“A Simulated Plague”

Watching panic spread in Italy in 1630.

By Alessandro Manzoni

Thursday, April 16, 2020

A lithograph showing a scene from Manzoni's novel The Betrothed where people in Milan accuse others of spreading disease.

Accusing the Anointers in the Great Plague of Milan in 1630, a scene from Manzoni’s The Betrothed, by Gallo Gallina. Wellcome Collection (CC BY 4.0).

In the weeks ahead, as the world continues to reckon with and respond to the COVID-19 pandemic, we will feature voices from the past who told stories that rhyme with the one unfolding before us—stories dealing with quarantine, unfathomable deaths, isolation, dread, and attempts to find community when the rest of the world feels far away.

Considered Italy’s most famous novel, Alessandro Manzoni’s The Betrothed, first published in 1827, is set in northern Italy in 1628, when the region was under Spanish rule. The novel follows Renzo and Lucia, who are surprised to find their planned marriage has been forbidden by the local baron, Don Rodrigo, who wants Lucia for himself. Renzo and Lucia flee their village and are separated for most of the novel. In 1630 they finally reunite in Milan, after Renzo learns that Lucia is in the lazaretto, a church used to house sixteen thousand victims of the bubonic plague, which was sweeping through northern and central Italy at the time.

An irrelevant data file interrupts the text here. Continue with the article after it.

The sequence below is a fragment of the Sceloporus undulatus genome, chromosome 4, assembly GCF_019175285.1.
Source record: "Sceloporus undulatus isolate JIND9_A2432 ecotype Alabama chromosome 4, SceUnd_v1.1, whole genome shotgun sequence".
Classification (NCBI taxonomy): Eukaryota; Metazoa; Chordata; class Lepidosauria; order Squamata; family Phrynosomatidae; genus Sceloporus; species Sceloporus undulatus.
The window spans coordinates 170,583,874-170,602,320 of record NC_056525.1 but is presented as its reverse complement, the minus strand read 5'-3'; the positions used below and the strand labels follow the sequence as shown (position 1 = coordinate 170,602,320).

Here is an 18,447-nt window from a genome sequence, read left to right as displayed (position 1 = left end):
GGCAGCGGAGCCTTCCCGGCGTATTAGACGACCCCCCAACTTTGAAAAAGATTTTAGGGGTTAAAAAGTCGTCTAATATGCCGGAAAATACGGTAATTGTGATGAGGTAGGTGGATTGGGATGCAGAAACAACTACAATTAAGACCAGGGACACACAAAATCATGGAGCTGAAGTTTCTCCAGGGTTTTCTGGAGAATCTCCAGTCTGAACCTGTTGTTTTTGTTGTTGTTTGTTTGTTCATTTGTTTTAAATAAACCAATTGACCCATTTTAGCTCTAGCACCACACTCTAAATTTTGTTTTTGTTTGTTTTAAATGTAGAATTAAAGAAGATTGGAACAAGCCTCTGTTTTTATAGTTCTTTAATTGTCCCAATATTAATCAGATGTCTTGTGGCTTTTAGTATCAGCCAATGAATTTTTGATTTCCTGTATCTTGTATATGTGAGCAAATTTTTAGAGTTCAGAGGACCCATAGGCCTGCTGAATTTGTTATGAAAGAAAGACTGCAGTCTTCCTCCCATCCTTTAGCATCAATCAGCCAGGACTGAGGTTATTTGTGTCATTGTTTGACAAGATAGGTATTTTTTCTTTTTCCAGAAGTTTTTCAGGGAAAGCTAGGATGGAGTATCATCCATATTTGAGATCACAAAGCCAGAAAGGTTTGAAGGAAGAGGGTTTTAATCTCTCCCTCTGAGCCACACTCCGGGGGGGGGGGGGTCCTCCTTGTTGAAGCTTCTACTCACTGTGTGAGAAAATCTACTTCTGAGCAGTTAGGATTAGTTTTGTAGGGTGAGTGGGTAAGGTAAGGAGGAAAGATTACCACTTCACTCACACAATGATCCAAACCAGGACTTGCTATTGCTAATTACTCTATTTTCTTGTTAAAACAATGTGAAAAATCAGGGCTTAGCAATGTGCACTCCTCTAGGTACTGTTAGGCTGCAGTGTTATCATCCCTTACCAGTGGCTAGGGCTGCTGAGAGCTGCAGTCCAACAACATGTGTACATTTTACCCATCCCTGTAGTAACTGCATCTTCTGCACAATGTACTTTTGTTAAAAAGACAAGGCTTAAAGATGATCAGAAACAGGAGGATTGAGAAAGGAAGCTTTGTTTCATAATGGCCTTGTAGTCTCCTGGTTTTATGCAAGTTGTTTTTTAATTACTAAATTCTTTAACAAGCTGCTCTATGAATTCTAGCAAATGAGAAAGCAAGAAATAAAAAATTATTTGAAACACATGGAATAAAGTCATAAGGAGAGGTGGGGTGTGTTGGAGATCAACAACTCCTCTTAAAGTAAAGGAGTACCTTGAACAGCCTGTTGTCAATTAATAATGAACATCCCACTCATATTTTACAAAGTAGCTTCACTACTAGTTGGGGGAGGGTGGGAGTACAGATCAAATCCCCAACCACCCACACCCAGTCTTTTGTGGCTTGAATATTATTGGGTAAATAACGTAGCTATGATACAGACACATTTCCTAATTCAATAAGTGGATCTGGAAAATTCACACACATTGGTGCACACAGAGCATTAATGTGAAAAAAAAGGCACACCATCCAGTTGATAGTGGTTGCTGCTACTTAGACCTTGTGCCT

Before Renzo and Lucia reunite, Manzoni leaves his characters behind to devote several chapters to the 1630 plague outbreak in Milan, based largely on Giuseppe Ripamonti’s 1640 history of the epidemic. Manzoni emphasizes the failure of the city’s Spanish rulers to contain the crisis but also places significant blame on the people of Milan for their refusal to recognize the plague for what it was or to take proper measures to protect themselves. The excerpt below, adapted from Daniel J. Connor’s 1924 translation, explains how the city came to understand the truth of its predicament.

A depiction of Saint Carlo Borromeo giving alms to the plague victims in Milan.